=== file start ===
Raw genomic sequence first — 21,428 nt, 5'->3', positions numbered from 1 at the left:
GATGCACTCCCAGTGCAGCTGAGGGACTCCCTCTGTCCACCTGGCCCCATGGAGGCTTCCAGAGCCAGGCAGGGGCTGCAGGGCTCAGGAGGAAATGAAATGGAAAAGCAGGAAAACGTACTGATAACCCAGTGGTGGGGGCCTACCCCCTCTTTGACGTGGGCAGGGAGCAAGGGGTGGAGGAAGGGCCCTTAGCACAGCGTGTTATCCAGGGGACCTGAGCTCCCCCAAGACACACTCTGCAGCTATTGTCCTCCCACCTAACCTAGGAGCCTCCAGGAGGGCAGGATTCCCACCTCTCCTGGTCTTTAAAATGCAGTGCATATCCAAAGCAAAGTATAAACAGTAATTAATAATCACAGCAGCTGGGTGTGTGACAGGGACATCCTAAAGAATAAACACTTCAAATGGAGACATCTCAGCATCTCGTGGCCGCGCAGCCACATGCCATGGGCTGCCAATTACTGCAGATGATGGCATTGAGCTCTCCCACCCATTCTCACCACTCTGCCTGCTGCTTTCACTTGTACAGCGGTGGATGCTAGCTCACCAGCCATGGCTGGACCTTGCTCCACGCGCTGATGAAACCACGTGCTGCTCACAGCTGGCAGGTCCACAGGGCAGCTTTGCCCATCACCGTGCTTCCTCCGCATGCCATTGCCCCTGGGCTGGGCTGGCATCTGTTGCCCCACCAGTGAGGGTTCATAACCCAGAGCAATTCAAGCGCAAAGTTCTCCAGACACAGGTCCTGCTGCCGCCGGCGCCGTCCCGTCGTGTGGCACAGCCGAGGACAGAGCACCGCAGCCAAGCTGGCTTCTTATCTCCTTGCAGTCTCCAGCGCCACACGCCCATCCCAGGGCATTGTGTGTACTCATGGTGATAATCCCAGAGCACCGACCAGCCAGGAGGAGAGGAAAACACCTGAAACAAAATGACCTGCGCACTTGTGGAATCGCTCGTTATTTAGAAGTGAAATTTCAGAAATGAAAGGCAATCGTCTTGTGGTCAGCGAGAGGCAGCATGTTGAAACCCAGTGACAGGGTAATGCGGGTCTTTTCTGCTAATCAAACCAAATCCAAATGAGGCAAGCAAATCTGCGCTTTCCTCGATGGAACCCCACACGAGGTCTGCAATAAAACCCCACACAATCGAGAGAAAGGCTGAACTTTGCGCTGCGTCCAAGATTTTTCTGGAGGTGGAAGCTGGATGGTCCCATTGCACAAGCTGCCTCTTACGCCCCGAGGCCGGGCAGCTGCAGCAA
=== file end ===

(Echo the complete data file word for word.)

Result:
Raw genomic sequence first — 21,428 nt, 5'->3', positions numbered from 1 at the left:
GATGCACTCCCAGTGCAGCTGAGGGACTCCCTCTGTCCACCTGGCCCCATGGAGGCTTCCAGAGCCAGGCAGGGGCTGCAGGGCTCAGGAGGAAATGAAATGGAAAAGCAGGAAAACGTACTGATAACCCAGTGGTGGGGGCCTACCCCCTCTTTGACGTGGGCAGGGAGCAAGGGGTGGAGGAAGGGCCCTTAGCACAGCGTGTTATCCAGGGGACCTGAGCTCCCCCAAGACACACTCTGCAGCTATTGTCCTCCCACCTAACCTAGGAGCCTCCAGGAGGGCAGGATTCCCACCTCTCCTGGTCTTTAAAATGCAGTGCATATCCAAAGCAAAGTATAAACAGTAATTAATAATCACAGCAGCTGGGTGTGTGACAGGGACATCCTAAAGAATAAACACTTCAAATGGAGACATCTCAGCATCTCGTGGCCGCGCAGCCACATGCCATGGGCTGCCAATTACTGCAGATGATGGCATTGAGCTCTCCCACCCATTCTCACCACTCTGCCTGCTGCTTTCACTTGTACAGCGGTGGATGCTAGCTCACCAGCCATGGCTGGACCTTGCTCCACGCGCTGATGAAACCACGTGCTGCTCACAGCTGGCAGGTCCACAGGGCAGCTTTGCCCATCACCGTGCTTCCTCCGCATGCCATTGCCCCTGGGCTGGGCTGGCATCTGTTGCCCCACCAGTGAGGGTTCATAACCCAGAGCAATTCAAGCGCAAAGTTCTCCAGACACAGGTCCTGCTGCCGCCGGCGCCGTCCCGTCGTGTGGCACAGCCGAGGACAGAGCACCGCAGCCAAGCTGGCTTCTTATCTCCTTGCAGTCTCCAGCGCCACACGCCCATCCCAGGGCATTGTGTGTACTCATGGTGATAATCCCAGAGCACCGACCAGCCAGGAGGAGAGGAAAACACCTGAAACAAAATGACCTGCGCACTTGTGGAATCGCTCGTTATTTAGAAGTGAAATTTCAGAAATGAAAGGCAATCGTCTTGTGGTCAGCGAGAGGCAGCATGTTGAAACCCAGTGACAGGGTAATGCGGGTCTTTTCTGCTAATCAAACCAAATCCAAATGAGGCAAGCAAATCTGCGCTTTCCTCGATGGAACCCCACACGAGGTCTGCAATAAAACCCCACACAATCGAGAGAAAGGCTGAACTTTGCGCTGCGTCCAAGATTTTTCTGGAGGTGGAAGCTGGATGGTCCCATTGCACAAGCTGCCTCTTACGCCCCGAGGCCGGGCAGCTGCAGCAA